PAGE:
Thought I Owed You Something
May 13, 2012
Here’s a couple of characters that I’m working on for that steampuunky fantasy humor thing I’m trying to write.
Hope you like them!
Maliss, A City of Splendors (for it is presumptuous to say one is the only city of splendor) sat upon the great black cliffs of Coranell and had three of the grandest institutions in the Ossarian Empire – The Central Shipping and Receiving Station of Maliss, the Central Rail Authority, and the University of Causality and Narrative Studies. It is this last building, more of a campus of buildings, that draws the most interest in the city. It is a mishmash of competing styles, stuck somewhere between a stately castle and a bouquet of wizard’s towers that reach up to the sky like old and gnarled fingers. Scholars of all stripes constantly move about the university and the city that surrounds it, and Maliss is considered one of the greatest places in the entire world to study thanks to this proliferation of the educated. It is here that the most powerful wizards and magicians, as well as storytellers and scientists, have been trained in the last several centuries.
It was at the dawn of the reign of Empress Ossar that her eldest daughter, Henia, discovered that the world operated according to a peculiar set of rules. She discovered that what she had believed to be tall tales and myths were stories about real people from before the age of the great bards. Before people were trained to memorize the great histories. Before writing had been codified and set down by her people. She noticed that these stories, the peculiar cadence to the telling and how things were described, held a peculiar kind of power over her own world and her own life. At first she thought she had discovered a hidden form of magic, but as her studies continued she slowly realized that what she had discovered was the barest hint of the laws and rules that the world itself operated on. Many theories were proffered in those early days of study and there is still a tower dedicated to many of those early theories and the scholars that offered them. Some thought that the laws of the world were contingent on the faith and belief of those around them (which, in their cynical opinion, explained the apparent miraculous power of priests and holy warriors). Some thought that everyone was ladened with a heavy destiny that could not be avoided and histories in their way were ostentatious due to a pattern of resistance to destiny among the people of the Empire. In her twilight years, however, Henia discovered the true secret to the laws that they lived under. It was not destiny, nor was it faith. It was far simpler than that.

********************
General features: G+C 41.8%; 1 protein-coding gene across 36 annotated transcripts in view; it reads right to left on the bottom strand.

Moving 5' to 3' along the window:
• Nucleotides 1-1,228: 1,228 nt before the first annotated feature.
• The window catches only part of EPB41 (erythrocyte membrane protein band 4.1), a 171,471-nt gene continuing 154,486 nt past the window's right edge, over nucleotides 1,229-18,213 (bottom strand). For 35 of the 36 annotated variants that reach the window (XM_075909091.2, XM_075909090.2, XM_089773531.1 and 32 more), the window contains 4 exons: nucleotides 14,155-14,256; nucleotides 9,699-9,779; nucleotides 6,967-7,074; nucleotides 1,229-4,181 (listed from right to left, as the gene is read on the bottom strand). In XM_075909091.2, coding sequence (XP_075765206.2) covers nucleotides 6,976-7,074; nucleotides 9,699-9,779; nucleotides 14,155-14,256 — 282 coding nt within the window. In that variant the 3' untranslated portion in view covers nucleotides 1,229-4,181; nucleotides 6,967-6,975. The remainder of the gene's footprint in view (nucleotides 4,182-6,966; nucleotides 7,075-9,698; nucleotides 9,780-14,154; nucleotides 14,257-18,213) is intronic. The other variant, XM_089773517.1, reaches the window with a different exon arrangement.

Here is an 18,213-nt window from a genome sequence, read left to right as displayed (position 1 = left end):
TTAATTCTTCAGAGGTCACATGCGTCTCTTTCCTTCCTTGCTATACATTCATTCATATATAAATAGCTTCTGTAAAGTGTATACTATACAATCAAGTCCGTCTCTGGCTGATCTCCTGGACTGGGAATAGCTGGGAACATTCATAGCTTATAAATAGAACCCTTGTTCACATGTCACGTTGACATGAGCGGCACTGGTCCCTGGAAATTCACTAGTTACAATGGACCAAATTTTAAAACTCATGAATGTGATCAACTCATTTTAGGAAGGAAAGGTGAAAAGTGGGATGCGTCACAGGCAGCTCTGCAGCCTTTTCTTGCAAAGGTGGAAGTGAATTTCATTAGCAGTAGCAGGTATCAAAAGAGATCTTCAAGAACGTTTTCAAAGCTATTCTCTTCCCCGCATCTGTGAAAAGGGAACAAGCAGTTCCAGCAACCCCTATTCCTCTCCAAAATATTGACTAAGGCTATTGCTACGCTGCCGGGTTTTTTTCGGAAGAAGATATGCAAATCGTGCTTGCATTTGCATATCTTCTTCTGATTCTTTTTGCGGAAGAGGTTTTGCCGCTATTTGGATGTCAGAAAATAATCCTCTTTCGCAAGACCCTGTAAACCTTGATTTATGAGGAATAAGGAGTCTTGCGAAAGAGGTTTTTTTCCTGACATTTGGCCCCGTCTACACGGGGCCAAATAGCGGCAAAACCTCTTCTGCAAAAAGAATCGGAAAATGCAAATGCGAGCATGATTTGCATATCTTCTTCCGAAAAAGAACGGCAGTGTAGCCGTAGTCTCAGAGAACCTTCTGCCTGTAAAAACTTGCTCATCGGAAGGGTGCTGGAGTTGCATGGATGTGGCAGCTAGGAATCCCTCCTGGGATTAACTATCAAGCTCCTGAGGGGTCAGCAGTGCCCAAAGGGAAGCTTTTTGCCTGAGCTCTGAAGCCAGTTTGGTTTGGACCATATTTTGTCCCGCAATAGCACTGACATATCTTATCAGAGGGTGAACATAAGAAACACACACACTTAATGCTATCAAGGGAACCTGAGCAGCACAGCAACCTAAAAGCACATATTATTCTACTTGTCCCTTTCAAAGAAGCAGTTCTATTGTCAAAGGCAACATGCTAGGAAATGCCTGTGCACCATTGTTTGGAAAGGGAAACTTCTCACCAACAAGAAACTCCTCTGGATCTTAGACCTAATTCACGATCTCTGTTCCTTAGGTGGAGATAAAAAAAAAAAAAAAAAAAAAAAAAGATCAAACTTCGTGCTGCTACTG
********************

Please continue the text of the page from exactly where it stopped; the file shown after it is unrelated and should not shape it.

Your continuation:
The world demanded a good story and, as such, the qualities and properties of the world warped themselves toward what will create the most entertaining retelling. She called this “Narrative Causality”. Since this discovery, the University has been bent toward codifying and understanding both the laws of storytelling and how those laws impact life as a whole. One of the earliest of the laws to be codified explained the correlation between discovery, explosions, traveling with heroes and other adventurers, and the height of towers. Thus the construction of the University itself, its formerly far-off location, and the reason why no matter what form of storytelling and narrative study that is explored in the University, every scholar is also a trained warrior and alchemist.